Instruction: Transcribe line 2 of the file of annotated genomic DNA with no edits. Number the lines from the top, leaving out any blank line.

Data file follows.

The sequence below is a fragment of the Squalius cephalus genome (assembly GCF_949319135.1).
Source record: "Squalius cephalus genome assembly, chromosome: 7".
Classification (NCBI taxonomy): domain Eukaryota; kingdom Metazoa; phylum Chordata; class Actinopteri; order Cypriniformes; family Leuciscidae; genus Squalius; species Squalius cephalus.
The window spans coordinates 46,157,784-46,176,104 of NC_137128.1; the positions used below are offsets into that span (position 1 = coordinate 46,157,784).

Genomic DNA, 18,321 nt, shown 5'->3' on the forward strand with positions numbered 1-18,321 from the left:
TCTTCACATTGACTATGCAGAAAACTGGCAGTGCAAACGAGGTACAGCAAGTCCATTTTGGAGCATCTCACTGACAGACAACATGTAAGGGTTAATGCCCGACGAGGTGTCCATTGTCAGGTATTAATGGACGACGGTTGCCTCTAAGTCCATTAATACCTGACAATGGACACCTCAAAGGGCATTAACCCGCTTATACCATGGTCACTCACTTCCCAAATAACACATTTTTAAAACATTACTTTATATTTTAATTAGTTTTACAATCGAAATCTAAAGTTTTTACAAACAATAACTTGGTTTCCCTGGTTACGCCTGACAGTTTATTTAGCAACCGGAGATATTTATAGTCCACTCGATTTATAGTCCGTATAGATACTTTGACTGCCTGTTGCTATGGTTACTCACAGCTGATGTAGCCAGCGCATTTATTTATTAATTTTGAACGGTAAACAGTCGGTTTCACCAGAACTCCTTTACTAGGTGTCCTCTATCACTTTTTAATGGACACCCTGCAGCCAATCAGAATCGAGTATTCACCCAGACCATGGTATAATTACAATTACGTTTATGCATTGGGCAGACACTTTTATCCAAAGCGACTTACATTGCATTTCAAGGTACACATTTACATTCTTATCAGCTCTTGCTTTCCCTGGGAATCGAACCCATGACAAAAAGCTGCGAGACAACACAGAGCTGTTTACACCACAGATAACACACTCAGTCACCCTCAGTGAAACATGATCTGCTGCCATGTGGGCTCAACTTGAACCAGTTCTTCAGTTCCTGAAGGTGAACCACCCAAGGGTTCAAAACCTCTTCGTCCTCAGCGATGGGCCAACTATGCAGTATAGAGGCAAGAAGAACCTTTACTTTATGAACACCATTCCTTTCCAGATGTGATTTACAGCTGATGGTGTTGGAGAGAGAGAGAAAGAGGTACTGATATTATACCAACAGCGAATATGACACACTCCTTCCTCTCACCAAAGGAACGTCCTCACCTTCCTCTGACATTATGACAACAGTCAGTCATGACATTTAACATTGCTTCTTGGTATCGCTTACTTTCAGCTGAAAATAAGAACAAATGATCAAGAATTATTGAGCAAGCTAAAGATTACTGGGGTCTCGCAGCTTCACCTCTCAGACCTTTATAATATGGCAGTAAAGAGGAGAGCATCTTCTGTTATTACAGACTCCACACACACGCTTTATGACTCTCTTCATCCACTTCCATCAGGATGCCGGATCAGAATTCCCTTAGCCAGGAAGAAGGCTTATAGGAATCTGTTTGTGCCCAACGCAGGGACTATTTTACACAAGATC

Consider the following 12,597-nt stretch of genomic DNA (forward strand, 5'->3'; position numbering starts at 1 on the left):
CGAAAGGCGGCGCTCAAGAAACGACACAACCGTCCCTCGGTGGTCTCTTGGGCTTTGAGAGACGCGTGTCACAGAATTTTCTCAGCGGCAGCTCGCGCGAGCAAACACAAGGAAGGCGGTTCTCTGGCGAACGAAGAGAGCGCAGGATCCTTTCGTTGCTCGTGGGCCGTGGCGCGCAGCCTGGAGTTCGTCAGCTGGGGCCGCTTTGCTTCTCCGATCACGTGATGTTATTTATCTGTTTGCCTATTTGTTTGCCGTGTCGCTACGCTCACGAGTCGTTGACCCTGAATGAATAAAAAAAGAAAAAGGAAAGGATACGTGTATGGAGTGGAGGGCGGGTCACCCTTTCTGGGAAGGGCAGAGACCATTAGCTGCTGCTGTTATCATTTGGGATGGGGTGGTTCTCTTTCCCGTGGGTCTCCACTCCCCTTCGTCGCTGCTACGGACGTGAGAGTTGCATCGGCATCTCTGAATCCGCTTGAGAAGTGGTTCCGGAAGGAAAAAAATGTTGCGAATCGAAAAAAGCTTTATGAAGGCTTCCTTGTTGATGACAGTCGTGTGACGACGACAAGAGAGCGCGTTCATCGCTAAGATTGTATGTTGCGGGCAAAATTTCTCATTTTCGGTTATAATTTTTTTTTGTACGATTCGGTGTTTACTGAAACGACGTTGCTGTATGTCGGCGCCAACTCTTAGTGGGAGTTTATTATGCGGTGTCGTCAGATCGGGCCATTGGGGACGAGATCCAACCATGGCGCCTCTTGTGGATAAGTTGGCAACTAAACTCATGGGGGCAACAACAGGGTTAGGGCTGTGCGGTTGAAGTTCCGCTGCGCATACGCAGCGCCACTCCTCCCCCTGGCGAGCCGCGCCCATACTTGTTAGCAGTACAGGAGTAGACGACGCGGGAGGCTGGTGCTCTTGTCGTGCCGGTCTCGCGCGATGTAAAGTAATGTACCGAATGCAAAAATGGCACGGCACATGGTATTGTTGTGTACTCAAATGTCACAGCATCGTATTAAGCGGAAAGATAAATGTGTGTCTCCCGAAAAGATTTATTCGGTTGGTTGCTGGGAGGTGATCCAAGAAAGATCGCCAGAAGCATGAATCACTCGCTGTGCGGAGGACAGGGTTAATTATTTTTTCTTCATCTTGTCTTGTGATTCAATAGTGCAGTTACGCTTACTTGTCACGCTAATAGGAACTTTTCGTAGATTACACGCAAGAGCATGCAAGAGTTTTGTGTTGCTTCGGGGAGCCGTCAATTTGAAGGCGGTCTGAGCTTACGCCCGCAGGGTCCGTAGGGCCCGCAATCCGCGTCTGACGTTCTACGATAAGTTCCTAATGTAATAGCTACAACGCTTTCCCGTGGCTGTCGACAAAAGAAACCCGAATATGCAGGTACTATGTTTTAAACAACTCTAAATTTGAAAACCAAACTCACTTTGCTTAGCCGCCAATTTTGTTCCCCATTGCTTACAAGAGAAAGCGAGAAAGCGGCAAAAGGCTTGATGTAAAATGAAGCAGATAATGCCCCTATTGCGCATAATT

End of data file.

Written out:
Source record: "Squalius cephalus genome assembly, chromosome: 7".